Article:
Eduard Rudolf Müller, born in Zurich in 1953, studied art history and German literature at the University of Zurich and the Freie University of Berlin and completed his doctorate at the University of Potsdam on "Art and architecture in the lyrical work of Johannes Bobrowski".
Eduard Rudolf Müller was a monument conservator for the Canton of Uri for three decades, as well as a member of the Federal Swiss Commission for the Preservation of Monuments, the Federal Commission for the Protection of Nature and Cultural Heritage and President of ICOMOS Suisse.
He was a lecturer at the Bern University of Applied Sciences in Burgdorf, where he taught the "practical monument conservation" module in the postgraduate course in monument conservation. Since his retirement, Eduard Rudolf Müller has been researching the lyrical work of Johannes Bobrowski, in particular his poem "Report".
She has been living in Helsinki since 1979. She worked as a librarian between 1987 and 2011, from 2011 to 2021 library director of the German Library Helsinki. Co-editor of the Jahrbuch für Finnisch-Deutsche Literaturbeziehungen.
Freelance translator from Finnish and Swedish to German since 1981. Finnish State Prize for Foreign Translators 2008.
August Thieme studied theology in Halle and Jena until 1802. He then followed his relative to Finland, where he was employed by the von Daehn family as a tutor on the estate of Sippola. In 1803 he accepted teaching post in the German-speaking Katharinenschule in St.Petersburg. Two years later he accepted a request to teach at the newly founded German-speaking grammar school in Wiborg and was also appointed as inspector of two subordinate school districts.
Thieme published poetry, drama and scholarly essays on Finland in the St. Petersburg journals Ruthenia, Wega and Nordisches Taschenbuch. His works include a Finnish grammar, the manuscript of which has been lost, and he discovered some Finnish folk poetry.
When Thieme’s mother became seriously unwell in 1811, the family returned to Allstedt, where Thieme took up the post of vicar after holding several local lower clerical posts. In the 1840s he started to publish poetry again: two volumes of his work were printed in 1848 and 1850, and a second edition was published in 1855.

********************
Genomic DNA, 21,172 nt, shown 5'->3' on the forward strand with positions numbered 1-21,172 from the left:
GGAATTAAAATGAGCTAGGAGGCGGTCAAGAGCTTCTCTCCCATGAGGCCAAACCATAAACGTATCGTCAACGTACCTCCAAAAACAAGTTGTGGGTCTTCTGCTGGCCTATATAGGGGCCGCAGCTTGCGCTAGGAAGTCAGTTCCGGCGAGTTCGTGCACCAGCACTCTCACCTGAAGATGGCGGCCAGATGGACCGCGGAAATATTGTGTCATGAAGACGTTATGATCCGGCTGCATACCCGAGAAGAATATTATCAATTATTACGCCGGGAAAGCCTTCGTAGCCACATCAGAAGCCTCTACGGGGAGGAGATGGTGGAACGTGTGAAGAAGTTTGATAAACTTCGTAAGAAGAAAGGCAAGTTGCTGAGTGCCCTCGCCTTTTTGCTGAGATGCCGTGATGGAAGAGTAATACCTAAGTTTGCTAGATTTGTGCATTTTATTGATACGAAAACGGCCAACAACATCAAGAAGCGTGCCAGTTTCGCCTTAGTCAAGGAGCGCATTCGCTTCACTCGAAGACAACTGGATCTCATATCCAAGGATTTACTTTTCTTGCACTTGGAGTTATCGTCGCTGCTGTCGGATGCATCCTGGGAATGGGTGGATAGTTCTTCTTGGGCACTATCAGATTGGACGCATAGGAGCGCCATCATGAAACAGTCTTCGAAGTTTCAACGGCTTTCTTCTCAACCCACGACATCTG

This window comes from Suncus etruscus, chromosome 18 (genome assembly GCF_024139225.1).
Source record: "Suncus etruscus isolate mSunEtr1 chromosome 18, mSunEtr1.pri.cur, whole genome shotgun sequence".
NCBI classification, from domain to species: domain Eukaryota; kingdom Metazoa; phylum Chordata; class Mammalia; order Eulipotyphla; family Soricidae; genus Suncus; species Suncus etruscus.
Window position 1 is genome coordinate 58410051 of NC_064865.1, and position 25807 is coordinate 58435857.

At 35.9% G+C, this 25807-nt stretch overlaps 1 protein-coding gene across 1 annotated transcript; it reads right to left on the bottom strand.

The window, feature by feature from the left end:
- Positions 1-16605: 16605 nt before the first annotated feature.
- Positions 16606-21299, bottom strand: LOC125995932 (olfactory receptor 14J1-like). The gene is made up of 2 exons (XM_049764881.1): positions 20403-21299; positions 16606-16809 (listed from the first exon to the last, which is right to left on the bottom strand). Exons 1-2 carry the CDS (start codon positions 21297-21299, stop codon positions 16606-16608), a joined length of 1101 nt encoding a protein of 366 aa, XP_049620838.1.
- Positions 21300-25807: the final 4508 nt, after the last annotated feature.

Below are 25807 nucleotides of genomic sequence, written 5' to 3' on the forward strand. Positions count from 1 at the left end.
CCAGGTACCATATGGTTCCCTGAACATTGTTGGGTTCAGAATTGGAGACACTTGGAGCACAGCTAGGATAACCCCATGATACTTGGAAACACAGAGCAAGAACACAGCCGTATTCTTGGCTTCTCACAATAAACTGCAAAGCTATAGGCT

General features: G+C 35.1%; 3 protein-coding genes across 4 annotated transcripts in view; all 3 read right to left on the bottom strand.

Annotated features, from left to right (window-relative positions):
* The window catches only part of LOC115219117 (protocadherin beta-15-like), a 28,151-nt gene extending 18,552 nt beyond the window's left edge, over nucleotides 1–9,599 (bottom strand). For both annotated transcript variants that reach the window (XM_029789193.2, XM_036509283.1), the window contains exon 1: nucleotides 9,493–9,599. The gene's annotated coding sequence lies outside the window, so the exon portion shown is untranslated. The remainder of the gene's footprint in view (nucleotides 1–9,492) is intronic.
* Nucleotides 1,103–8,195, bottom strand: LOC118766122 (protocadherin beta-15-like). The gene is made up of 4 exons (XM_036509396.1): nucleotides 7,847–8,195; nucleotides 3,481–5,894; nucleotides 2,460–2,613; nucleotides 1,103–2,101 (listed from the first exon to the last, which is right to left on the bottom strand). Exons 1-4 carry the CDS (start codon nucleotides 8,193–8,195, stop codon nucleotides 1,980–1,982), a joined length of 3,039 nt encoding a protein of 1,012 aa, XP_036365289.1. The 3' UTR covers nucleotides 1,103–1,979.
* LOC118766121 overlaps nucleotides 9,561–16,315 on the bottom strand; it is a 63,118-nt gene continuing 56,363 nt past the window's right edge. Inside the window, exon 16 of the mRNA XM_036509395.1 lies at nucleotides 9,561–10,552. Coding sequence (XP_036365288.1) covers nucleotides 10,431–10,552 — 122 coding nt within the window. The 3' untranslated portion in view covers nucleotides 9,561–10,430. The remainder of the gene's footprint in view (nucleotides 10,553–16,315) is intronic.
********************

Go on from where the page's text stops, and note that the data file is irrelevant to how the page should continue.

During the revolution of 1848 he was politically active, presenting a moderate view. Thieme died in 1860 in Allstedt.
Johannes Roeßler / Robert Schweitzer
(Cf. Johannes Roeßler: „August Thieme: ein Stiller im Lande“ in: Robert Schweitzer (Hrsg.): August Thieme: Finnland, Helsinki: ²2019, S. 138-141 (Engl. p. 157-160).)
While still a student, he wrote his first book, Aus dem Weichseldelta (From the Vistula Delta), which introduced readers to the unique landscape between Gdansk and Elblag. His own authentic reports of experiences and adventures always played an important role: In 1878, a year before his move from Insterburg to Königsberg, he published Aus baltischen Landen, a remarkable treatise on the Curonian Spit and its inhabitants. Passarge now traveled more and more frequently through other European regions and countries, for example to Sweden, Portugal and Spain, in order to write further reports on his experiences.
In 1903, one of Passarge's most important cultural-historical works, Ein ostpreußisches Jugendleben, was published. Despite his strong ties to his homeland, Ludwig Passarge always remained a traveler, recording his impressions in books and articles. He once described himself as a "right vagabond" who led "an enviable and delicious life". In addition to East Prussia and Scandinavia, Passarge also traveled to the Balkans in the 1890s to collect materials for the first Baedeker travel guides. Passarge continued his travels into old age. In 1912 he died during a trip to the Odenwald.
Passarge's part in communicating Scandinavian literature within the German-speaking world should not be forgotten. During his stays in Scandinavia, he became acquainted with the works of Henrik Ibsen and Bjørnstjerne Bjørnson, whose works he translated into German. Another of Passarge's lasting achievements was the new translation of the complete works of the Prussian-Lithuanian priest Kristijonas Donelaitis, which appeared in Halle in 1894 and contained, in addition to animal fables, the verse poem Metai (Die Jahreszeiten). Johannes Bobrowski based his novel Litauische Claviere (1966) on this translation by Ludwig Passarge.
Michael Braun, born in Hauenstein (Palatinate) in 1964, was a German literary critic. He died in Heidelberg in December 2022 at the age of 64.
Braun studied German literature and philosophy. He worked in radio, was a presenter at the Erlangen Poetenfest from 1994, and edited numerous anthologies of contemporary poetry. With his extensive critical work in almost all public media in the German-speaking world (such as the Neue Zürcher Zeitung or the Tagesspiegel), Michael Braun was considered one of the best connoisseurs of German-language poetry.
His literary criticism, which he pursued continuously for more than forty years, was characterized both by detailed contributions on individual authors and by critical monitoring of literary institutions, festivals, and fundamental global changes in the literary scene. In numerous interviews he opened up innovative approaches to contemporary poetry as well as to the interactions with other arts, such as painting.
In 2018 he received the Alfred-Kerr-prize for literary critic.
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